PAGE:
Well once again it is crystal ball time, predicting the unpredictable of the dairy market. There are very few sure fired facts about the food world today. Opinions there are a plenty, but in truth we have not been in such uncharted waters for decades. Looking through the glass, albeit darkly, a few facts can be seen that may give a few pointers to future trends. I will leave you with these thoughts to ponder on as the year draws to a close.
Consumers are having very different experiences in different countries
Looking at the table above you can see that Bahrain has supplanted Ireland as having the highest relative Grocery Cost of Living Index. The UK has seen cost of living movements of a much less dramatic order – but there is much yet to work its way through the economic system. Novel tools such quantitative easing already look like having some fairly unpleasant side effects on, for example, pensioners purchasing power.
Cheese supplier numbers are contracting – and look set to continue to do so
In the United States, the world’s largest cheese market, whilst cheese production (and consumption) is growing, the number of suppliers is shrinking fast. Whilst there were 345 suppliers in 1981, three decades later this had shrunk to 135. There have been similar trends in both the UK and in continental Europe.
This fact alone has made it more imperative that suppliers and their customers forge strong healthy relationships based on a mutual appreciation of market dynamics.
Customers want something different – and will keep on doing so
A decade ago barely one in ten products in the cheese market included a speciality cheese in its construction. Today close on a quarter of the market comprises speciality cheeses.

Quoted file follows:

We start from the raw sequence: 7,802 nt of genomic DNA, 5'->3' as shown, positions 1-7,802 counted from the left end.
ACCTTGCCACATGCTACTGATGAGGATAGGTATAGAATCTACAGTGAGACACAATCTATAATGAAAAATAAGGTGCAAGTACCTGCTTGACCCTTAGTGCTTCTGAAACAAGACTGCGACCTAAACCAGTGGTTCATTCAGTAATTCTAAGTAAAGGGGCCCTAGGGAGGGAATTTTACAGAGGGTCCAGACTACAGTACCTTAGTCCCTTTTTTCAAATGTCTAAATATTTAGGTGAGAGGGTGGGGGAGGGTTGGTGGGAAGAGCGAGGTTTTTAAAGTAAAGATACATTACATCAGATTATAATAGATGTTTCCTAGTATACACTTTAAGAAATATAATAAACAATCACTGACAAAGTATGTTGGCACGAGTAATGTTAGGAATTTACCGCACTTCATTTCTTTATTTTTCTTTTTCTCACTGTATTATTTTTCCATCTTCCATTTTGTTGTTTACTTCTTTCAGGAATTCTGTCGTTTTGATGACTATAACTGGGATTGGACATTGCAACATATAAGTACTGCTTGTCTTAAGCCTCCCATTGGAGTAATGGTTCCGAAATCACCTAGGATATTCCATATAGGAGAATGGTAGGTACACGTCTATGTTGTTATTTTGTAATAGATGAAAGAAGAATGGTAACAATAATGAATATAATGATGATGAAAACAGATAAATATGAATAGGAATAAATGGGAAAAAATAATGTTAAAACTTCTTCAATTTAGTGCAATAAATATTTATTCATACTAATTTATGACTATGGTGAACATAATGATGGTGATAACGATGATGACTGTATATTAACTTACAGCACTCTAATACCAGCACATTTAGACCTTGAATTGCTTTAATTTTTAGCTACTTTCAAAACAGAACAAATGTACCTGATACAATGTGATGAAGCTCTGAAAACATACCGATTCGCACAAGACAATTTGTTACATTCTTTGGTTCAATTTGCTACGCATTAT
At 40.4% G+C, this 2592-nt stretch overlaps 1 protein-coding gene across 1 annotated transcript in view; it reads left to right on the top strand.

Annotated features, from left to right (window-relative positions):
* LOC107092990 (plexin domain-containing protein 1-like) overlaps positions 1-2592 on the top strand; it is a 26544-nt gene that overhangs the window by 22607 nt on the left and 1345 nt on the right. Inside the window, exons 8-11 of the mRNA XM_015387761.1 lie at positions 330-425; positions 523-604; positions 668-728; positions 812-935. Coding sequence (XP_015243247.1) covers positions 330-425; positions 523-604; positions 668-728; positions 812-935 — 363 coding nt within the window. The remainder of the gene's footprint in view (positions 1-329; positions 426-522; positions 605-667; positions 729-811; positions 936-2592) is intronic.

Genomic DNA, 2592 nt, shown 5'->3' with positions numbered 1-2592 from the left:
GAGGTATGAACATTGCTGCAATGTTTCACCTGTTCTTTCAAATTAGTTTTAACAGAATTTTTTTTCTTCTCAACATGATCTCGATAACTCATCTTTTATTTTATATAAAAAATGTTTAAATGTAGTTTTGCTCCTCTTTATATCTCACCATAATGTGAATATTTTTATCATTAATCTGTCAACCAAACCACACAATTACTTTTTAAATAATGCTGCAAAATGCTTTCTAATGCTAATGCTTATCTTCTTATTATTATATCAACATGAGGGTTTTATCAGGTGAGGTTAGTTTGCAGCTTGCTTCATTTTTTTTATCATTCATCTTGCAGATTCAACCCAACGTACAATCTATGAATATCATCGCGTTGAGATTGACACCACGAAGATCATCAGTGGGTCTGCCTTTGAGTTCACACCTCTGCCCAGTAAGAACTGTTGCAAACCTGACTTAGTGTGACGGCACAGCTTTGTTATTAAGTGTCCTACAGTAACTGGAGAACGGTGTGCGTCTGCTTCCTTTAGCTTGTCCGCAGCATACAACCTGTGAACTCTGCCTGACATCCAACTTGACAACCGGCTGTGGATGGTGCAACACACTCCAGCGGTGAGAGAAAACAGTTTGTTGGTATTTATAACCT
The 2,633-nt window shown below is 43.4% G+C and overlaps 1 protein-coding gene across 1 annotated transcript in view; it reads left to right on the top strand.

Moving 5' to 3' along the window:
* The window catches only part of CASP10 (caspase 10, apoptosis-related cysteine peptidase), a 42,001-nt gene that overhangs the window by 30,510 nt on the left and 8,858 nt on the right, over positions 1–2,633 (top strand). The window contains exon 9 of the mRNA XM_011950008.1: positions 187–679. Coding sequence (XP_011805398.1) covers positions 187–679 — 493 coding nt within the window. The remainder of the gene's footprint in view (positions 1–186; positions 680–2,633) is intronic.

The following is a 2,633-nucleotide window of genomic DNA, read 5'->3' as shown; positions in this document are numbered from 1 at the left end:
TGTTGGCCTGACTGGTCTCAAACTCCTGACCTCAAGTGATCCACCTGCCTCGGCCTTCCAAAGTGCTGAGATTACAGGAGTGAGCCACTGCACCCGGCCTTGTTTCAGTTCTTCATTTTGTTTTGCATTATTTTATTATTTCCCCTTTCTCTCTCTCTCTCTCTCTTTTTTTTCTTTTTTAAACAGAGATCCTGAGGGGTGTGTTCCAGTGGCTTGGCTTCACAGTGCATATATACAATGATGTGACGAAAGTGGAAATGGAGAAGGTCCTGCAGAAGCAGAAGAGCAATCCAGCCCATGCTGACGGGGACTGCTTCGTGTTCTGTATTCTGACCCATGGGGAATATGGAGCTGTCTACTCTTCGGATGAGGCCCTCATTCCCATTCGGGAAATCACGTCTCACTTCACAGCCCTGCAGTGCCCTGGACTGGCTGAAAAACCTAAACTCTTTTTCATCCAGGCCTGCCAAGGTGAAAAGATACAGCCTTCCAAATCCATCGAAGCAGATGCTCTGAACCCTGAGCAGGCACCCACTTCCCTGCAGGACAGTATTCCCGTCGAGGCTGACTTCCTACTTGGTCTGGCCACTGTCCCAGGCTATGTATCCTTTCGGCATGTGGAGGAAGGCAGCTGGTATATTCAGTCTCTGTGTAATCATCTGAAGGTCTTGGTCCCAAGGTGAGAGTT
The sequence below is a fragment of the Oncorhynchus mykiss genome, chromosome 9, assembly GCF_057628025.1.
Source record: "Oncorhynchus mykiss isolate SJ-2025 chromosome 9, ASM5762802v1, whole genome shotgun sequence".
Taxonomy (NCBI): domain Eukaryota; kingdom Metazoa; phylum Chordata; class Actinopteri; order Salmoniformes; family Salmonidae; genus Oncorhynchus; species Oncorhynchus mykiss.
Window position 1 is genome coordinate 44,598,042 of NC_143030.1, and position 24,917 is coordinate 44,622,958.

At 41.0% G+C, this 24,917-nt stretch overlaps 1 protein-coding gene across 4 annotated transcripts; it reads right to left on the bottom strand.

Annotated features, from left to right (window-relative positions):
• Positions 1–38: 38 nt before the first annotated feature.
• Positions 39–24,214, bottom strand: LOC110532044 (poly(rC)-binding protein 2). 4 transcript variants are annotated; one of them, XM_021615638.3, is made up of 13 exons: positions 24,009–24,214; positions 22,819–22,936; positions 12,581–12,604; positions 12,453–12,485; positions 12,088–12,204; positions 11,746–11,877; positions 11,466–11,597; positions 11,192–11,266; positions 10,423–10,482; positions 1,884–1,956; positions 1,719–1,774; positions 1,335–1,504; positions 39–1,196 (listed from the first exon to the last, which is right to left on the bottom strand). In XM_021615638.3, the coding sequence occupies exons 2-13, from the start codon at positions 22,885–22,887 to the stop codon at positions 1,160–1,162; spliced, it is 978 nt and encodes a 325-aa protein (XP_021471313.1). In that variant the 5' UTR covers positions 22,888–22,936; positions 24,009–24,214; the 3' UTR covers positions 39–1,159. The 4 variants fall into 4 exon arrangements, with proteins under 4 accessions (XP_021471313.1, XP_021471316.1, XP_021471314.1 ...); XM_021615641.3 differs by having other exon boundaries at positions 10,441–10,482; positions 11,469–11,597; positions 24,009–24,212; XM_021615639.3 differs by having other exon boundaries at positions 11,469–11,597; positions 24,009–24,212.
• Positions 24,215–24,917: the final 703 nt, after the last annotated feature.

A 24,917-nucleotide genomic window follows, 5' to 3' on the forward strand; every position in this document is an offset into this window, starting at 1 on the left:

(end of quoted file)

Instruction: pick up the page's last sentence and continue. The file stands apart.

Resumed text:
Speciality cheese as a proportion of the total cheese market
This year, prices have been very flat for the most part with a slight weakening at the end of Q2 as market and demand was very sluggish with buyers not willing to commit to long term contracts and instead choosing to buy hand to mouth. This has all changed in the last few weeks as a result of the terrible summer across Europe and droughts in America. This has increased the price of feed costs which has to come through on the cost of producing protein which in turn will increase the cost of the average weekly shopping basket.
Milk production is back by around 10% in the UK and 6% in Ireland and the trough in the milk industry has come one month early this year affecting the main region in Europe for producing Cheddar. Spot milk prices in the UK are hitting numbers like 34ppl, Arla foods are increasing their milk price back to farmers to 30ppl.
Butter prices have moved up by 19% since Early August and are now standing at 44% above intervention prices and is in very short supply with most production sold forward to the end of October. WMP is standing at €2900pmt, 23% higher than mid-May and SMP is at €2700pmt, up 39% since May. On the world markets NZ GDT auction prices have increased by 18% overall from July.
This all means one thing – price increases across the broad on dairy products for the last quarter of 2012 and into Q1 of 2013. Exactly how high is a different matter and will depend largely on what products are required. In some cases even supply will be hard to come by. Coloured Cheddar, Mature Cheddar, Mozzarella and Butter are products that will be hard to get or very costly especially in the middle of Q4 as we build up to the festive season. That makes it all the more important that reliable sources of supply with proven access to materials are kept close to hand.
Going forward into the middle of next year, prices must ease off as milk production increases, assuming we don’t have a summer anything like this year’s disaster. Long term relationships are the one thing that can keep costs under control and quality assured.